Mary says to John, “love you John.” Who said, “love you John?” Of course Mary did. What’s the personal pronoun for Mary? The pronoun “I”—-thus the meaning is the same. When you say love you you have have said, I love you.
I believe there is a difference in saying "I love you" and "Love you".. I love you to me is saying "You" love me, verses Love you is saying to me its not heartfelt but you care enough to at least throw the word love out there. Like a friendly gesture. But this is just in a romance state when falling for someone and you want to understand and know if they're truly with you.
From a friendship stand point Love ya is like I care about my friend, I love you is more like Bestie/Family.. Children stand point Love ya is like be careful be safe I'm here for you but thats a natural thing being parents right? I love you is basically said in an unconditional manner for your children. Spouses saying I love you which is obvious they love each other they got Married so when the quick love ya comes its just a way of knowing that hey we still care... Its all said in different tones and manners but still can mean something totally different.. I love you simply means that "I" Love you.. Love ya is just to let u know I care.. My opinion ❤
I love you is simply different from 'love you'. Why not just add the 'I' which isn't a big deal to say or write? I love you is deeper than love you. I see 'love you' like 'God bless' . Let's be honest, those aren't complete sentences.
My boyfriend has never been "in love" prior to me/our relationship. I know he views "being in love" as a very sacred thing and at the beginning of our relationship he told me he'd only say it if he meant it because he doesn't want to "just throw it around," which I admire. He first told me he loved me by saying all three words. Since then, I do know wholeheartedly whether he says "I love you" or just "love you", his feelings are the same. With all of this being said, I still prefer to hear "I love you." Yes tone and context matters, but something about attaching yourself to the emotion makes it that much more meaningful and powerful, especially when speaking to your significant other. Personally I say "love you/love you too" to my mom and dad, but I always try to add the "I" when talking to him.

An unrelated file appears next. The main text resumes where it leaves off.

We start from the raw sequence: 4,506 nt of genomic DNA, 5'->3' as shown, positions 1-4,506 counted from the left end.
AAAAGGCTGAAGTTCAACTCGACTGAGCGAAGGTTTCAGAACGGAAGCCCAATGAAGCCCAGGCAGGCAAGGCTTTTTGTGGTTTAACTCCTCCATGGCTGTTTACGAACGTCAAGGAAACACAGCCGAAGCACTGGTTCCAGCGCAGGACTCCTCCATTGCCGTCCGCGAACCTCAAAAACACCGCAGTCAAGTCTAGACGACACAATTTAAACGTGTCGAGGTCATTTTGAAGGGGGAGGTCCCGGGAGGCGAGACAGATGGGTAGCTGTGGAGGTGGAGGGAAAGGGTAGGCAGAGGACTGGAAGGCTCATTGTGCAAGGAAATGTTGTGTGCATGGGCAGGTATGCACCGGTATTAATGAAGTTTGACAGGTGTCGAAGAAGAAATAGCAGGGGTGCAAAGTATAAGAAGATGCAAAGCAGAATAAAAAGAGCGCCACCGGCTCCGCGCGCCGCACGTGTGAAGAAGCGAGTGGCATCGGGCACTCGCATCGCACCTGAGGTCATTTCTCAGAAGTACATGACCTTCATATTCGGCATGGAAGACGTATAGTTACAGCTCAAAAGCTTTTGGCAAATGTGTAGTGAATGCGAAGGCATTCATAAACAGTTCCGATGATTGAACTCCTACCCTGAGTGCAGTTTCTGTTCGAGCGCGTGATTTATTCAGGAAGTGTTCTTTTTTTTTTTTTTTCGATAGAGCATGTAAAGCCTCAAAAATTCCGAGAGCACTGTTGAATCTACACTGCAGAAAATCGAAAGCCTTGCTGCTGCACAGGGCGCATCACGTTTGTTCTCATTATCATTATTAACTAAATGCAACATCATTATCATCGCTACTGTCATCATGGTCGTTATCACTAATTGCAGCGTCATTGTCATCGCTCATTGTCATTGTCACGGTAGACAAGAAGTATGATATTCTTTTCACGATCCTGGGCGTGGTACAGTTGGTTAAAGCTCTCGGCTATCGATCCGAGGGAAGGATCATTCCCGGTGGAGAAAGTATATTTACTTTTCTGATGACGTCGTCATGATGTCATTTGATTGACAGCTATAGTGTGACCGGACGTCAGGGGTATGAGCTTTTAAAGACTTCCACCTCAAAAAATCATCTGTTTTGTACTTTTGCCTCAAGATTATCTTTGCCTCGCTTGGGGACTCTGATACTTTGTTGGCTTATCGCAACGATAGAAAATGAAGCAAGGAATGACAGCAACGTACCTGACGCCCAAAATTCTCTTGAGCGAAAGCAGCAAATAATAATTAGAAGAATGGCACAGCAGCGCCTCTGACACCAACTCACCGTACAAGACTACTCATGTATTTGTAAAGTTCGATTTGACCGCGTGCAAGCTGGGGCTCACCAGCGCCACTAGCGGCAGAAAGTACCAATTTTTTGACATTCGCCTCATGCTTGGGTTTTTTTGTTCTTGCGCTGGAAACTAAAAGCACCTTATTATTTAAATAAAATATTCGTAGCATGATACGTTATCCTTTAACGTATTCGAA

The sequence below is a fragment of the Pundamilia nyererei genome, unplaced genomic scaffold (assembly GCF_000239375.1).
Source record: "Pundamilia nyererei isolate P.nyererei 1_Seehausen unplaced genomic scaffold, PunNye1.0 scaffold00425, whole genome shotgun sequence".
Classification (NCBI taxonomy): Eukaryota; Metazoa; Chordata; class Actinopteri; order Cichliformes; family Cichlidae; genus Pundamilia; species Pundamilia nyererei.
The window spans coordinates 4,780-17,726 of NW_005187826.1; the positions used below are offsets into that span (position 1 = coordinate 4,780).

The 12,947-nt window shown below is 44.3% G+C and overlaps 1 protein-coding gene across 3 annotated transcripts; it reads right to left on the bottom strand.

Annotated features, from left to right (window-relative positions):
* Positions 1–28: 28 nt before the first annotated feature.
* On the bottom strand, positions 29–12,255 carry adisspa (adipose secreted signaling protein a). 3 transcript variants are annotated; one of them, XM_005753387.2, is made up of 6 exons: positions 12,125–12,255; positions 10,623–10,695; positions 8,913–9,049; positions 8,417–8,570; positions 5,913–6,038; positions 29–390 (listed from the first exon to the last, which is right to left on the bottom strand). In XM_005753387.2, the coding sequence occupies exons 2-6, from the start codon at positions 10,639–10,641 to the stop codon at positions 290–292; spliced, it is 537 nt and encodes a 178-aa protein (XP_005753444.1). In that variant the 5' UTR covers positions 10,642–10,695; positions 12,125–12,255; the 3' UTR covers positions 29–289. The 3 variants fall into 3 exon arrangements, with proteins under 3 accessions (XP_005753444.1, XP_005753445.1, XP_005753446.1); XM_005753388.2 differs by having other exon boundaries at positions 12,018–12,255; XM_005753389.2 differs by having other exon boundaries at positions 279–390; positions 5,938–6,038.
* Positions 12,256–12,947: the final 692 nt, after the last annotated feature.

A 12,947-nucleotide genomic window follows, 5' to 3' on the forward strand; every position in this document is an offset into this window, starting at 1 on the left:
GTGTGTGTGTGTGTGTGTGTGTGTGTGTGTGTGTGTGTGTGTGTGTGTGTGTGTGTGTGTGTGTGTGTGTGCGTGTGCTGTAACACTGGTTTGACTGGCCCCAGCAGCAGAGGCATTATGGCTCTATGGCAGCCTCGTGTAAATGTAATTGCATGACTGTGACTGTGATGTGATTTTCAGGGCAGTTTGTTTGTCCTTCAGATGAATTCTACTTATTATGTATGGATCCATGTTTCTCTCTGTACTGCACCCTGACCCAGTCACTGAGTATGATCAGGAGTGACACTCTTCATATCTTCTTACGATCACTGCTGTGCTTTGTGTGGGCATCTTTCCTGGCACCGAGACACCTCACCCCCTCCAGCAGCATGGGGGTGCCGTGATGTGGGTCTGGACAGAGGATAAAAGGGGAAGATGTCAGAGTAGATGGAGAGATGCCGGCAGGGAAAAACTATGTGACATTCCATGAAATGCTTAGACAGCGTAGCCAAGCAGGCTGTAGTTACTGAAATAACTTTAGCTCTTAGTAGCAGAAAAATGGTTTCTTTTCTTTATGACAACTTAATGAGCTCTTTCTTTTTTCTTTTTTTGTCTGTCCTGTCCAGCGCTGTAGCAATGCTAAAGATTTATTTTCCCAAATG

I think there is a difference. I say "love you" to my friends. Because I do love them, but not in the way I love my boyfriend that I plan on spending my life with. And she. He says "love you" it makes me feel bad because its lazy and makes me feel like him telling me how he feels is too much to say it right. But that's just my opinion. Personally "I love you" means everything and "love you" or "love u" or "luv u" means nothing.
I feel "love u" opposed to "i love u" isnt much of a difference or determines whether or not if ur significant other really loves u. Its all in the tone and the bond. If u two are solid leaving out the "I" wont make a difference but it will if there are any insecurities within yourself or ur relationship.
when my boyfriend says " i love you " i feel like i love him and i do but with my other bf they all said "love you" and so they didnt really love me but i can tell this one dose i cant explane how i know but its a bond we have with each other and i know he really loves me.
My boyfriend and me have been dating for 3 yrs now before he said "love you " . I do tell him both "I love you " and sometimes "love you ". I do love him very much and he was hurt bad by he's ex-wife so I know he cares and loves me that when he says "love you " I take it as "I love you ". Even though a part of me would like to hear "I love you " sometimes.